As investors, we all share a common goal -- making money. Yet for most of us, that goal is a means to an end, not the end itself. The purpose of money isn't simply to accumulate it, but rather to be able to afford -- and then some -- big ticket items such as retirement or the kids' college.

So why make investing harder than it has to be? Take the easiest route to help you achieve your financial goals. And if you don't think there are any easy ways to make money, I recommend you:

  • Buy great companies at good prices.
  • Reinvest your dividends until you need them.
  • When you need money, live off your dividend streams.

Beyond that, all you really need to do is periodically check in with your companies to make sure they're still worth owning. That's how some of the world's biggest fortunes were made and are maintained.

How it works
Great companies often pay their shareholders for being part owners, and deservedly so. And the best companies keep their owners happy by growing their payouts over time. Consider these examples:


Current Yield

10-Year Dividend CAGR*

Masco (NYSE:MAS)



CBL & Associates (NYSE:CBL)



General Growth Properties (NYSE:GGP)



Bank of America (NYSE:BAC)



Pfizer (NYSE:PFE)



Altria (NYSE:MO)



Citigroup (NYSE:C)



*CAGR=Compound Annual Growth Rate

It gets better
If you reinvest your dividends with a company that sports a 3% current yield and 8% annual dividend growth, your investment income would grow at that same 11% annually. That's even before considering new income generated by any additional investments you make along the way. Even starting from scratch, the long-term power of compounding is astounding.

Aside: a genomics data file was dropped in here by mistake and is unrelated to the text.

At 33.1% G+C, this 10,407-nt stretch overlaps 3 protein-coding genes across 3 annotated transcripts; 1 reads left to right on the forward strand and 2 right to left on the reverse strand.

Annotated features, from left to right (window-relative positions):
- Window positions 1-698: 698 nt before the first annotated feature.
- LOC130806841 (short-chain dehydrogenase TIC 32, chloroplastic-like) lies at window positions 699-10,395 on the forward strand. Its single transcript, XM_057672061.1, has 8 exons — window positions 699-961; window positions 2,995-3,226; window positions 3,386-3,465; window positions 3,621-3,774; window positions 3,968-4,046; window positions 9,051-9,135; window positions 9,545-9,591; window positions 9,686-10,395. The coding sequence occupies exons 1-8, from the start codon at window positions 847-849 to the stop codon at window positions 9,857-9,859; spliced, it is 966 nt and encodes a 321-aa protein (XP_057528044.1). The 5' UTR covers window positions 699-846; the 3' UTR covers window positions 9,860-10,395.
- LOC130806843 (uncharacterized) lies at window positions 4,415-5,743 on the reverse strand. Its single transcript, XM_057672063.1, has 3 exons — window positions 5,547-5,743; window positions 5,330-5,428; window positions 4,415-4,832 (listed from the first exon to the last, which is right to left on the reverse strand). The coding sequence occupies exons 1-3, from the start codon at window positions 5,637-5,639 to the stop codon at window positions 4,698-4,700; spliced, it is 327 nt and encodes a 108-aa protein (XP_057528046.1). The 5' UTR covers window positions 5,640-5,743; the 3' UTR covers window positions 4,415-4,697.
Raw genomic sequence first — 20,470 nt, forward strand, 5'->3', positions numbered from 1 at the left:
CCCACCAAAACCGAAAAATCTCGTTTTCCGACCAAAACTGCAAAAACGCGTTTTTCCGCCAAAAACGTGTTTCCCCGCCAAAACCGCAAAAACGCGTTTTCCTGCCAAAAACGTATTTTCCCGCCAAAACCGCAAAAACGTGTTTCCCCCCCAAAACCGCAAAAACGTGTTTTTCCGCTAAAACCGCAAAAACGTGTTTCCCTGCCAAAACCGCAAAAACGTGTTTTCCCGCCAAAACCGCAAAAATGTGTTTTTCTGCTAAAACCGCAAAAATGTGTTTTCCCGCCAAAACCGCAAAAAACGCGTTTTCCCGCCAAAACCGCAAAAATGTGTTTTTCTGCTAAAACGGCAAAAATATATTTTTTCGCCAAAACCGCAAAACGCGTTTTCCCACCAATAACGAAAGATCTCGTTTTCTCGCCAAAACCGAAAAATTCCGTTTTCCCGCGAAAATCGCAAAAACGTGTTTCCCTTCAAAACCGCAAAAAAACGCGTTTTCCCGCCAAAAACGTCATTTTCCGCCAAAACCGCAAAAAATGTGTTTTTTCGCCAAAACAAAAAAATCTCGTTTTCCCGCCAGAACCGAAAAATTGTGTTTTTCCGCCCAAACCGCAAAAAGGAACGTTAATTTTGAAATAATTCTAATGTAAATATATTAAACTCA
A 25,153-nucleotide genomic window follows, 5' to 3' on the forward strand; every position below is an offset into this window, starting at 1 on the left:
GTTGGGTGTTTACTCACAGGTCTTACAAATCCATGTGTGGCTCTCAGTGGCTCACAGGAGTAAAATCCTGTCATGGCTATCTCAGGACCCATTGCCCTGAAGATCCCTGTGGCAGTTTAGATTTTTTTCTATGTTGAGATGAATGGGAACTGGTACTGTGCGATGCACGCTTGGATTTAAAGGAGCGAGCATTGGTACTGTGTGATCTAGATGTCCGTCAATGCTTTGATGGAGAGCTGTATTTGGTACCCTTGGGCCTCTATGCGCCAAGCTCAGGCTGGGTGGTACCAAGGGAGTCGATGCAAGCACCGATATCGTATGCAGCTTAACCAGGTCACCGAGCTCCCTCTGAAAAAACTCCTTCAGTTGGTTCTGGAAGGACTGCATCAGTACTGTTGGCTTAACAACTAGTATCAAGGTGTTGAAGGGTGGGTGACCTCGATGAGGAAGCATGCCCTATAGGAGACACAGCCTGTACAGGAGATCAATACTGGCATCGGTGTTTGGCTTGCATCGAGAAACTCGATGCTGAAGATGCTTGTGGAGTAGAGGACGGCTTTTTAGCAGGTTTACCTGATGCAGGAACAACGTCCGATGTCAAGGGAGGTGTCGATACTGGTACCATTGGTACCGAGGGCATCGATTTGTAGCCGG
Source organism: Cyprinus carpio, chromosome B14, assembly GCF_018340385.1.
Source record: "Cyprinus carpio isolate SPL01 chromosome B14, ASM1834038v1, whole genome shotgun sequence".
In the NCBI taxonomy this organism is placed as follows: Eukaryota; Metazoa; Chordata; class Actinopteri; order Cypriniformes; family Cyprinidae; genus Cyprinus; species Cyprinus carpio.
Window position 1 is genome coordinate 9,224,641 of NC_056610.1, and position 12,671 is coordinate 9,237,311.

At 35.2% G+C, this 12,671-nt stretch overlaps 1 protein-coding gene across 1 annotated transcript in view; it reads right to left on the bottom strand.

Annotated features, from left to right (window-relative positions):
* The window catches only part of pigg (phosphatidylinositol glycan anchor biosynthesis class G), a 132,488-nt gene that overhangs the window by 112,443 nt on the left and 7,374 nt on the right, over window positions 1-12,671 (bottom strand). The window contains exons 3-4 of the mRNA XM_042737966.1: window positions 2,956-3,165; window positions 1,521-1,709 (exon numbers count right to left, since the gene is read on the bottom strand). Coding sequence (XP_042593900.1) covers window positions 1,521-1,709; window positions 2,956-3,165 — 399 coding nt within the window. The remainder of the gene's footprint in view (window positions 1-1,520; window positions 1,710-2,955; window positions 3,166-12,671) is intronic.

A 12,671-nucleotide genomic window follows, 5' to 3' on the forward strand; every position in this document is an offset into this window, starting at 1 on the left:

Serious wealth really can be built over time, with this very simple strategy. At Motley Fool Income Investor, we take advantage of the amazing long-run power of dividends to help our subscribers wind up on top. Join us today to get started building your low-maintenance, wealth-generating portfolio. You can take the next 30 days to look around our lineup of recommendations, free and with no obligation.

At the time of publication, Fool contributor Chuck Saletta owned shares of Bank of America, and his wife owned shares of General Growth Properties. Bank of America is an Income Investor recommendation. Pfizer is an Inside Value pick. The Fool has a disclosure policy.